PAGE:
Gertrude was told by her father that she would inherit a large sum of money and the family home and is mortified over what Mr. Dexter has revealed. He is humiliated at what he has done to her and tells her he is prepared to be arrested for fraud and robbery. But the shock of humiliating him further by sending to jail her father’s longtime friend is too much and she refuses to call the police. Dexter is humbled at this show of generosity and is resolved to pay her back. When his son, Robert, arrives the next day and hears what happened, he is so remorseful and realizes how much he is to  blame for Miss Elliot’s destitution he, too, makes a vow to repay his father for the money used for his debts. A few days later, Robert informs his father that a friend has asked him to assist him in his fruit business and he is leaving for California right away.

With nowhere to go, Gertrude visits an old friend on Long Island, who has been asking her for a visit. Phronie is her family’s former housekeeper. While Gertrude doesn’t tell Phronie the details, she reveals her dire financial situation and asks her for help. She reminds Phronie how she used to follow her around helping in the kitchen and with simple jobs throughout the house. “Surely, I could go out to work for a family as a head house keeper?”

Most of the action, then, takes place at the home of her new employer, Mrs. Young and her two teenage daughters. Mrs. Young has reservations with Gertrude’s age and lack of experience, because she isn’t much older than her daughters. But Mrs. Young has recently let go of an incompetent head housekeeper who left a dirty house, a chaotic schedule and a slovenly staff in her wake. She is desperate to fill the position and is swayed by Gertrude’s competence, kindness and willingness to work hard as is the skeptical cook and maids. Only the head butler has reservations and his bad attitude continues until he is let go.

Gertrude never lets her bad luck affect her moral compass. She stays positive and accepts that this is her fate. She doesn’t let petty squabbles or negative thoughts steer her down an evil path like so many of the people she is surrounded by. In fact, it is just the opposite; her compassion and genuine love for all she meets makes people see their calculating and self-centered acts, embarrassed to even to think bad thoughts!

It is as if she is put in these situations to make people better. Robert Dexter, will change his wild ways, learn the fruit trade and come back to New York on a promotion to supervise the fruit business from that end. And when he is surprised by a large inheritance from an aunt, he gives it all to Gertrude. When the butler, who has hated Gertrude from the beginning and wants her out, schemes against her to make it look like she is stealing Mrs. Young’s jewels and furs, he gets caught. Gertrude asks that he not be punished as his unsuspecting mother is coming to live in a little house he bought for the two of them. She tells him, “I cannot bear to have her come and find you in prison,” at which point he breaks down in sobs.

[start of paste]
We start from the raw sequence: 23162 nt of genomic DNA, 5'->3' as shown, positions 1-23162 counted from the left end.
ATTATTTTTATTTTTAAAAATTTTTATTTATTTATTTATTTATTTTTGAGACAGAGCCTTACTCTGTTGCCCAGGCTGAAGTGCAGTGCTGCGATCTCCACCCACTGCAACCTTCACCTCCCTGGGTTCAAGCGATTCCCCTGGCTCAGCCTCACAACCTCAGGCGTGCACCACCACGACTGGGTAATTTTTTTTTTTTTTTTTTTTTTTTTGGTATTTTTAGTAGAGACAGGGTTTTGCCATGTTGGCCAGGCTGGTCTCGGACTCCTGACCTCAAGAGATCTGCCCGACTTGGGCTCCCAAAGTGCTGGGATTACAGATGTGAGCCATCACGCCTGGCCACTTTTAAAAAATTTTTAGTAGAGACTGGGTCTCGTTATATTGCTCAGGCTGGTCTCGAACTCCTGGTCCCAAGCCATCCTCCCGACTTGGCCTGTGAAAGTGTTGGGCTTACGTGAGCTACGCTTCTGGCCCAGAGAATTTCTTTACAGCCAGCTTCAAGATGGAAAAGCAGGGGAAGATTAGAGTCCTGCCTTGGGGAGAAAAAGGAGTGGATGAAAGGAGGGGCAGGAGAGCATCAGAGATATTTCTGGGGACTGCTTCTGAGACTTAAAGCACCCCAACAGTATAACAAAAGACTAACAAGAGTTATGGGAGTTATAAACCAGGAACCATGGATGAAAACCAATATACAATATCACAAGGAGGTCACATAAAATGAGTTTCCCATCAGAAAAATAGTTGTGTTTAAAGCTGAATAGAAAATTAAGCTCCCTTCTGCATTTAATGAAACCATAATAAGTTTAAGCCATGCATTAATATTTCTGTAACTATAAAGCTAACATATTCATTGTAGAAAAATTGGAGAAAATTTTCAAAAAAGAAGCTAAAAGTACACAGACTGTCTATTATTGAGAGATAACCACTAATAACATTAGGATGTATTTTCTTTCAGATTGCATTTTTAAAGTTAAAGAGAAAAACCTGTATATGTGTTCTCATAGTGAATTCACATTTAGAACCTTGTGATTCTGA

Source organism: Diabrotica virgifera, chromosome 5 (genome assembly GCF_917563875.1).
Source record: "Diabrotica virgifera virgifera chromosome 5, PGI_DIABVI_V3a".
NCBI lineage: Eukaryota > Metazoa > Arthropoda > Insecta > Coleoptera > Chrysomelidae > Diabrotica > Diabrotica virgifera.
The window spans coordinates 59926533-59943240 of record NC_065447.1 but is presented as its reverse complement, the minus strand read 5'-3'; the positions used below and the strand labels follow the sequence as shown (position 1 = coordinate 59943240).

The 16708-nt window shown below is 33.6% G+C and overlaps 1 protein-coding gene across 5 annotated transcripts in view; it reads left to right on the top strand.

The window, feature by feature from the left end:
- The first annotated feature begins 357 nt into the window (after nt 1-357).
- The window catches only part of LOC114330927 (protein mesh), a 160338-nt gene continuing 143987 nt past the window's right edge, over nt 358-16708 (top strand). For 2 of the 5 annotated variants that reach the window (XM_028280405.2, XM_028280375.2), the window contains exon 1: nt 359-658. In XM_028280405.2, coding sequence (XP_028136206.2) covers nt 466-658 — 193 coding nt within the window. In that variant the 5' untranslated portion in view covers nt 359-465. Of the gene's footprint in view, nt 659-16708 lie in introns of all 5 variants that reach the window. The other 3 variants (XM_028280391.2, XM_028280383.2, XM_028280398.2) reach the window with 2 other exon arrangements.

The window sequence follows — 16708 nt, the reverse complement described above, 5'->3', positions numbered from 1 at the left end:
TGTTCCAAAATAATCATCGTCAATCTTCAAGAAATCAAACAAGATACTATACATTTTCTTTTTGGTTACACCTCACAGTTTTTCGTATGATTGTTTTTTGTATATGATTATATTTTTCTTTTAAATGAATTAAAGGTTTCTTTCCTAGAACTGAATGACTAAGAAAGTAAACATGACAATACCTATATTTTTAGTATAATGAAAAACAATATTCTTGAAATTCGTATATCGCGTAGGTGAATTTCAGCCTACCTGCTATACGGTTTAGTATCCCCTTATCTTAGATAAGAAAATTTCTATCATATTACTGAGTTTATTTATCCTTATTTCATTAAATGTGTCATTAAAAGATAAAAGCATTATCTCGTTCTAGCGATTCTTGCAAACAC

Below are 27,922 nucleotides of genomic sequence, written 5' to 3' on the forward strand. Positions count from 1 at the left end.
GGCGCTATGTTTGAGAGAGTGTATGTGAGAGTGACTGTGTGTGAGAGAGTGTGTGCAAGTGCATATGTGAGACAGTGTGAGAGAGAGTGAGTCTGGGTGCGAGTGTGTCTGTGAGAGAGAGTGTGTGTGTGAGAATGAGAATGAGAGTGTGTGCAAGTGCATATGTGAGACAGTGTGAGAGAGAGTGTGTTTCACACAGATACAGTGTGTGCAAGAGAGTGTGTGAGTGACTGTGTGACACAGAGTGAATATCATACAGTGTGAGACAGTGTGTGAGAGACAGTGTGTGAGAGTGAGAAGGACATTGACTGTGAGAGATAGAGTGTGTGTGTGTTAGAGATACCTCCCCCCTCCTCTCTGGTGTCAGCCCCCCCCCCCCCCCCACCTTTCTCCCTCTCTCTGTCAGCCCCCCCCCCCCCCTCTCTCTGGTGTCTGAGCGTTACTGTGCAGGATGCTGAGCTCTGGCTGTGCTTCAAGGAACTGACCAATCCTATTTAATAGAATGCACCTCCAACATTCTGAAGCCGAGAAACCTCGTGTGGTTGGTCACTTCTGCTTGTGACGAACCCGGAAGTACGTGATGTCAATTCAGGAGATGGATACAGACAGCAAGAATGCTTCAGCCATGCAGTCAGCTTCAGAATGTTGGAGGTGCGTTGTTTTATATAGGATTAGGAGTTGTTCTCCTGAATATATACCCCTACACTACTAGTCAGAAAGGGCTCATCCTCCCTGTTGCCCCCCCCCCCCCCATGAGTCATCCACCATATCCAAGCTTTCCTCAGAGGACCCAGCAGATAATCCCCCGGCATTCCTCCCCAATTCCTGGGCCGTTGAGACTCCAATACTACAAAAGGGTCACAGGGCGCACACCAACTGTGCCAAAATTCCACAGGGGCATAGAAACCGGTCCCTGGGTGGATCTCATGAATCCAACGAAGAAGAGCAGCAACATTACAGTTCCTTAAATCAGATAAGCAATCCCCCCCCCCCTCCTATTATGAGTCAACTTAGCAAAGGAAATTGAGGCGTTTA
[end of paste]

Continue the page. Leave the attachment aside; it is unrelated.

And finally, the oldest of the Young children, Hugh Spencer (from a previous marriage), was a college classmate of Robert Dexter and has held a revengeful rage against him all these years, which grows when he finds out Dexter and Gertrude are old family friends and maybe more.  He has found the means to ruin both Robert Dexter and his father and has been waiting to witness their fall. But Gertrude, upon hearing such fury and anger in the plan presses upon him the importance of love and justice, which challenge his devious revenge.

…every time one yields to temptation to do wrong one is weakened, morally and spiritually; and, Mr. Spencer, until you learn to substitute love for hate, honor for dishonor, justice for injustice, you will never attain the standard of true manhood. When you do this you will find that you have no enemy upon whom you desire to be revenged…It is not my theory; it is no human axiom; but it is the command of One who said—‘Thou shalt love they neighbor as thyself.’

 

Good Wins!

Gertrude Elliot’s Crucible is very much a morality tale. The high principles of love, justice and honor that Gertrude unwaveringly lives her life allows all she comes into contact with to be affected by these highest of ideals and in turn shine them on to others. Though people do bad things to each other, they lie, they steal, they hold incredibly long resentments bent on revenge that eat them up for decades, no one is unredeemable.

This was a complex novel full of intricate story lines and complicated relationships. I am inspired to read more of these novels and to research their affect on those who read them.

And in case you want to know, everyone who falls is raised up and everyone finds love in the end, including Gertrude.

I can honestly say, if I lived during this serialization I WOULD be waiting each week for the next installment!

______________

 

My Edition